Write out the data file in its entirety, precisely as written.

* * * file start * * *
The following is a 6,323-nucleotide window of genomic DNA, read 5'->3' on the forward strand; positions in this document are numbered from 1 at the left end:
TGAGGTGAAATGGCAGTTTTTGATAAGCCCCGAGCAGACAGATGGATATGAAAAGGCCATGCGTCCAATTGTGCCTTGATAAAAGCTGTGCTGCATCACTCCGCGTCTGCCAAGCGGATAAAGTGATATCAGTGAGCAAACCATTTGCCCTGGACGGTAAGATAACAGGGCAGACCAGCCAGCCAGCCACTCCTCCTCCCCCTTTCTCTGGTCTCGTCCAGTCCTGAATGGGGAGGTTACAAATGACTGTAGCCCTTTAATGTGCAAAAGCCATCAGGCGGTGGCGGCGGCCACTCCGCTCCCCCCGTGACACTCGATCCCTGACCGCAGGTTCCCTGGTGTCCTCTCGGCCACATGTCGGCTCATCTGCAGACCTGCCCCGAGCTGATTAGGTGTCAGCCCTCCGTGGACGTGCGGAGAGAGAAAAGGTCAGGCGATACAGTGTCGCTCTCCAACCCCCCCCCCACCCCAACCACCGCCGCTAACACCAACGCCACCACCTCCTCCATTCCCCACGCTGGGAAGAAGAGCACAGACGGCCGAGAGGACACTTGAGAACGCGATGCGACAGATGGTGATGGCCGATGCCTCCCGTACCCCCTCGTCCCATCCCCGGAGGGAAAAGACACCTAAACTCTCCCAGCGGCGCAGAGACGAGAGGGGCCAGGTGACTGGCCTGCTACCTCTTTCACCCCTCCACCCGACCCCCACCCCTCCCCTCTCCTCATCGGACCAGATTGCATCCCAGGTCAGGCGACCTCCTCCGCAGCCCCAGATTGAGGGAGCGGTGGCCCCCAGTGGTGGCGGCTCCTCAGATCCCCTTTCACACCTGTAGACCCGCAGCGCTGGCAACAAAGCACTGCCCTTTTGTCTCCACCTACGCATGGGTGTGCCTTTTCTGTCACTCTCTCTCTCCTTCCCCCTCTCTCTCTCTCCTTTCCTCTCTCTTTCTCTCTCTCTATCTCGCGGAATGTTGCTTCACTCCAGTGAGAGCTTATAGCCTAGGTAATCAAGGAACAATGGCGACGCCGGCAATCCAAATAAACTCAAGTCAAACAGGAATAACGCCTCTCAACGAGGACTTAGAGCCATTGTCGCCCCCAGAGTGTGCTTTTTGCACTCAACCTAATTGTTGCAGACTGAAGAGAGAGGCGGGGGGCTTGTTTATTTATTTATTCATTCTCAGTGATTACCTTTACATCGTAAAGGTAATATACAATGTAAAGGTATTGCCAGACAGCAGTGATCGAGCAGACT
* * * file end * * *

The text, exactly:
The following is a 6,323-nucleotide window of genomic DNA, read 5'->3' on the forward strand; positions in this document are numbered from 1 at the left end:
TGAGGTGAAATGGCAGTTTTTGATAAGCCCCGAGCAGACAGATGGATATGAAAAGGCCATGCGTCCAATTGTGCCTTGATAAAAGCTGTGCTGCATCACTCCGCGTCTGCCAAGCGGATAAAGTGATATCAGTGAGCAAACCATTTGCCCTGGACGGTAAGATAACAGGGCAGACCAGCCAGCCAGCCACTCCTCCTCCCCCTTTCTCTGGTCTCGTCCAGTCCTGAATGGGGAGGTTACAAATGACTGTAGCCCTTTAATGTGCAAAAGCCATCAGGCGGTGGCGGCGGCCACTCCGCTCCCCCCGTGACACTCGATCCCTGACCGCAGGTTCCCTGGTGTCCTCTCGGCCACATGTCGGCTCATCTGCAGACCTGCCCCGAGCTGATTAGGTGTCAGCCCTCCGTGGACGTGCGGAGAGAGAAAAGGTCAGGCGATACAGTGTCGCTCTCCAACCCCCCCCCCACCCCAACCACCGCCGCTAACACCAACGCCACCACCTCCTCCATTCCCCACGCTGGGAAGAAGAGCACAGACGGCCGAGAGGACACTTGAGAACGCGATGCGACAGATGGTGATGGCCGATGCCTCCCGTACCCCCTCGTCCCATCCCCGGAGGGAAAAGACACCTAAACTCTCCCAGCGGCGCAGAGACGAGAGGGGCCAGGTGACTGGCCTGCTACCTCTTTCACCCCTCCACCCGACCCCCACCCCTCCCCTCTCCTCATCGGACCAGATTGCATCCCAGGTCAGGCGACCTCCTCCGCAGCCCCAGATTGAGGGAGCGGTGGCCCCCAGTGGTGGCGGCTCCTCAGATCCCCTTTCACACCTGTAGACCCGCAGCGCTGGCAACAAAGCACTGCCCTTTTGTCTCCACCTACGCATGGGTGTGCCTTTTCTGTCACTCTCTCTCTCCTTCCCCCTCTCTCTCTCTCCTTTCCTCTCTCTTTCTCTCTCTCTATCTCGCGGAATGTTGCTTCACTCCAGTGAGAGCTTATAGCCTAGGTAATCAAGGAACAATGGCGACGCCGGCAATCCAAATAAACTCAAGTCAAACAGGAATAACGCCTCTCAACGAGGACTTAGAGCCATTGTCGCCCCCAGAGTGTGCTTTTTGCACTCAACCTAATTGTTGCAGACTGAAGAGAGAGGCGGGGGGCTTGTTTATTTATTTATTCATTCTCAGTGATTACCTTTACATCGTAAAGGTAATATACAATGTAAAGGTATTGCCAGACAGCAGTGATCGAGCAGACT